Carrots with Green Olive and California Fig Relish

valleyfiggrowers@alkalyne.solutionsRecipes, Side Dishes

slow cooked whole carrots with olive fig relish

We prefer to make this recipe with California Golden Figs, but dark purple California Mission Figs can be substituted.

Carrots with Green Olive and Fig Relish

Carrots with fig and olive relish are a festive side dish, perfect for the holidays or any time you want to serve a spruced up veggie side dish.
slow cooked whole carrots with olive fig relish
Servings 6 people


  • 3 cups water
  • 1 tablespoon extra-virgin olive oil
  • 1 teaspoon kosher salt
  • 12 carrots 1 ½ to 1 ¾ pounds, peeled


  • 1/2 cup dried Orchard Choice Golden California Figs stemmed and chopped fine
  • 1 tablespoon water
  • ½ cup chopped green olives
  • 1 minced shallot
  • 2 tablespoons extra-virgin olive oil
  • 1 tablespoon red wine vinegar
  • 1 tablespoon minced fresh parsley
  • ½ teaspoon ground fennel
  • ½ teaspoon kosher salt


  • Cut parchment paper into 11-inch circle, then cut 1-inch hole in center, folding paper as needed.
  • Bring water, oil, and salt to simmer in 12-inch skillet over high heat. Off heat, add carrots, top with parchment, cover skillet, and let sit for 20 minutes.
  • Uncover, leaving parchment in place, and bring to simmer over high heat. Reduce heat to medium-low and cook until most of water has evaporated and carrots are very tender, about 45 minutes.
  • Discard parchment, increase heat to medium-high, and cook carrots, shaking skillet often, until lightly glazed and no water remains, 2 to 4 minutes. Transfer carrots to serving platter and serve.
  • Microwave figs and water in bowl until hot, about 1 minute; let sit for 5 minutes. Stir in chopped green olives, minced shallot, extra-virgin olive oil, red wine vinegar, parsley, ground fennel, and kosher salt. Spoon relish over carrots before serving.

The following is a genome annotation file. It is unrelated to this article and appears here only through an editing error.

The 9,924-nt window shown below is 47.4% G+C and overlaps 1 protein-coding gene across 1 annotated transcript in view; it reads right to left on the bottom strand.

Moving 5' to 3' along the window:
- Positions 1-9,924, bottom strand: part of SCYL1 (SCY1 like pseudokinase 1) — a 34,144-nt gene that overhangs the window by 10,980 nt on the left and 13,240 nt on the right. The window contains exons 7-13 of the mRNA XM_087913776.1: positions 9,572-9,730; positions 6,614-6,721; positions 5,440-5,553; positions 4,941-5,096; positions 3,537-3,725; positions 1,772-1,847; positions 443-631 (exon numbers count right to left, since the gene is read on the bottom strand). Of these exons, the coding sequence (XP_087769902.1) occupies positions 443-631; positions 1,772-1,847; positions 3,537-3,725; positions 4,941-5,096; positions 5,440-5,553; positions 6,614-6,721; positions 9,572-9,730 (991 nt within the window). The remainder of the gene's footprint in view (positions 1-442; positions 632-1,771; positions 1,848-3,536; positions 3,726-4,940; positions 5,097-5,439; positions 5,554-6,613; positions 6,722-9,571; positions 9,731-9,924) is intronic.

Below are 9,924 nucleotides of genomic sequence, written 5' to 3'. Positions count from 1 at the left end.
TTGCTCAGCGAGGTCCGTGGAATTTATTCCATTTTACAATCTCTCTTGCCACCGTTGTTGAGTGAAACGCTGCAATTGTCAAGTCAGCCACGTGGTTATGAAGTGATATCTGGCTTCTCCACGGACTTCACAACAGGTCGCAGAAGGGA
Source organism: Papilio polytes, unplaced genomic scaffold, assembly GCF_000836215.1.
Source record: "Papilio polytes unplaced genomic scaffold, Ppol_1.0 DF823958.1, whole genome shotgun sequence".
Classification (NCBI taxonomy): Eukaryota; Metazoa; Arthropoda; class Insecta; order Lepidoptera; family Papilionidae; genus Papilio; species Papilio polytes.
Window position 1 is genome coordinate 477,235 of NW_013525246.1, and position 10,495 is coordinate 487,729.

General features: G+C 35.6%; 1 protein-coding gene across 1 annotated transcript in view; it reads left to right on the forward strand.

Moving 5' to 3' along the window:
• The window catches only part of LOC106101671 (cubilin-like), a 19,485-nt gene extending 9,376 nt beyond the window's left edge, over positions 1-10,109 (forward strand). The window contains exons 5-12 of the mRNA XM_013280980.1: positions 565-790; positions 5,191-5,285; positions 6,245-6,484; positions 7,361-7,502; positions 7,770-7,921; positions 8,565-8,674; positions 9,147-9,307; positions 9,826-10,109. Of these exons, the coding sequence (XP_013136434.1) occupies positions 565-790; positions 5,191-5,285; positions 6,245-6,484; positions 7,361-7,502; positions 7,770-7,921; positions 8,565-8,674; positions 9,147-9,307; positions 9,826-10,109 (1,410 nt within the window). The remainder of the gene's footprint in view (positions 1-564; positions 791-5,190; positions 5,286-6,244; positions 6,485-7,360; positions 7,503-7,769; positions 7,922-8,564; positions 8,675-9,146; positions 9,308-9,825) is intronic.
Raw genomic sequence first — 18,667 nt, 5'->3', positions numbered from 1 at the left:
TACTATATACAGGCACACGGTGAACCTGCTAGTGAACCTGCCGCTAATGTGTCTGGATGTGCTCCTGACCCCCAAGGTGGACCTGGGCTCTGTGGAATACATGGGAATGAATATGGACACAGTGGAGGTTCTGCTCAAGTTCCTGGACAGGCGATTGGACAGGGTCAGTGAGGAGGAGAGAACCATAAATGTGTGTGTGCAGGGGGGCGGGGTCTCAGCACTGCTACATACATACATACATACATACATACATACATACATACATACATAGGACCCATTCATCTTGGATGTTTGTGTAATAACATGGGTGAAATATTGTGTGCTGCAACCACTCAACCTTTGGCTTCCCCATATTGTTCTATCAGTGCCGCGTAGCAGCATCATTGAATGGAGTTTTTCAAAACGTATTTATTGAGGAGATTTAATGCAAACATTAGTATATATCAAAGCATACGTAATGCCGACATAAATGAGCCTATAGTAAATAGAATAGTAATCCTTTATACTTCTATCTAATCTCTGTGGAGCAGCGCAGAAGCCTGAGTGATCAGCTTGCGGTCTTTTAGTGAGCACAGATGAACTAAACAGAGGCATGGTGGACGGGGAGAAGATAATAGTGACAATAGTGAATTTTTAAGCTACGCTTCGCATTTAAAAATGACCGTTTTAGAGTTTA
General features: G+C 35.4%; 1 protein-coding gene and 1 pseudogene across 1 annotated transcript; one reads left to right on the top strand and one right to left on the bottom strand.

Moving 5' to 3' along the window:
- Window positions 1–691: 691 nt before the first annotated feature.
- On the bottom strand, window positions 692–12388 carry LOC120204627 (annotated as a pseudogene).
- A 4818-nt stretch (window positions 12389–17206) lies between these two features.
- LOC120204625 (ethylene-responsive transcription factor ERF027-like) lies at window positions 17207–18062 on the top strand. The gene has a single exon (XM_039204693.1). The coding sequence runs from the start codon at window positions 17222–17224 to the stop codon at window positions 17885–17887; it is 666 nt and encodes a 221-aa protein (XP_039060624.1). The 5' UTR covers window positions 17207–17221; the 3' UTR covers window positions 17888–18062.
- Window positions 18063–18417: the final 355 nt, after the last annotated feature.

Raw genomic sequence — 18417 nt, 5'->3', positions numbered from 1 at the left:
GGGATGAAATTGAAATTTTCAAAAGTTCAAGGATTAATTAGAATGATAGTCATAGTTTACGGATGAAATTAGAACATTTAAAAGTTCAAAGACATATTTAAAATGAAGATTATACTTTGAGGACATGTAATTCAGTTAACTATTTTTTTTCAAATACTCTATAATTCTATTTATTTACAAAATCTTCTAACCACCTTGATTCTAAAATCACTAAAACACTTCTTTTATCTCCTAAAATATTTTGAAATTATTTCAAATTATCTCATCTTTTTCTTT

Why This Recipe Works For sweet, tender carrots that would be impressive enough for company, we wanted to cook them whole- without the carrots becoming mushy or waterlogged. We first tried simmering them in water, but the tapered shape of the carrots made them cook unevenly and so the thinner ends overcooked by the time the thick ends were tender. Our science editor told us that cooking the carrots at a low temperature first would help them stay consistently firm through the rest of cooking by causing an enzymatic reaction that makes the carrots resistant to breaking down. With this in mind, we let the carrots “steep” off the heat for the first 20 minutes of cooking. We also topped the carrots with a circle of parchment paper during cooking to ensure that the moisture in the pan was evenly distributed. We finished cooking the carrots at a gentle simmer to evaporate the liquid and concentrate the carrots’ flavor so that they tasted great when served on their own or with a flavorful relish. Use carrots that measure ¾ to 1¼ inches across at the thickest end.
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